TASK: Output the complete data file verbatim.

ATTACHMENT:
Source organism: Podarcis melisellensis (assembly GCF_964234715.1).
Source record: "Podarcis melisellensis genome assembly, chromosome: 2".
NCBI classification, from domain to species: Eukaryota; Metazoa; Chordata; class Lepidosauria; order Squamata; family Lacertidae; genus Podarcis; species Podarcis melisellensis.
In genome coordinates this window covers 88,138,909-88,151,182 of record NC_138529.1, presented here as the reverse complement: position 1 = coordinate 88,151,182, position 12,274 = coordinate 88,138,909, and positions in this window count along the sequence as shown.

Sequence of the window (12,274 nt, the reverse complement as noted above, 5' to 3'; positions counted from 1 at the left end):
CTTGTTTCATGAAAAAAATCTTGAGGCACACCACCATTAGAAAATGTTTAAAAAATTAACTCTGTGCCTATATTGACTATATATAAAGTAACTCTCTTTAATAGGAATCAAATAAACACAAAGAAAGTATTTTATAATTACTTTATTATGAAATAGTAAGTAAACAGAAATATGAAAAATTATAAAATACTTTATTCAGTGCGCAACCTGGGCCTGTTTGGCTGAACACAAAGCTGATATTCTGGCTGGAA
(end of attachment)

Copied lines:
Source organism: Podarcis melisellensis (assembly GCF_964234715.1).
Source record: "Podarcis melisellensis genome assembly, chromosome: 2".
NCBI classification, from domain to species: Eukaryota; Metazoa; Chordata; class Lepidosauria; order Squamata; family Lacertidae; genus Podarcis; species Podarcis melisellensis.
In genome coordinates this window covers 88,138,909-88,151,182 of record NC_138529.1, presented here as the reverse complement: position 1 = coordinate 88,151,182, position 12,274 = coordinate 88,138,909, and positions in this window count along the sequence as shown.

Sequence of the window (12,274 nt, the reverse complement as noted above, 5' to 3'; positions counted from 1 at the left end):
CTTGTTTCATGAAAAAAATCTTGAGGCACACCACCATTAGAAAATGTTTAAAAAATTAACTCTGTGCCTATATTGACTATATATAAAGTAACTCTCTTTAATAGGAATCAAATAAACACAAAGAAAGTATTTTATAATTACTTTATTATGAAATAGTAAGTAAACAGAAATATGAAAAATTATAAAATACTTTATTCAGTGCGCAACCTGGGCCTGTTTGGCTGAACACAAAGCTGATATTCTGGCTGGAA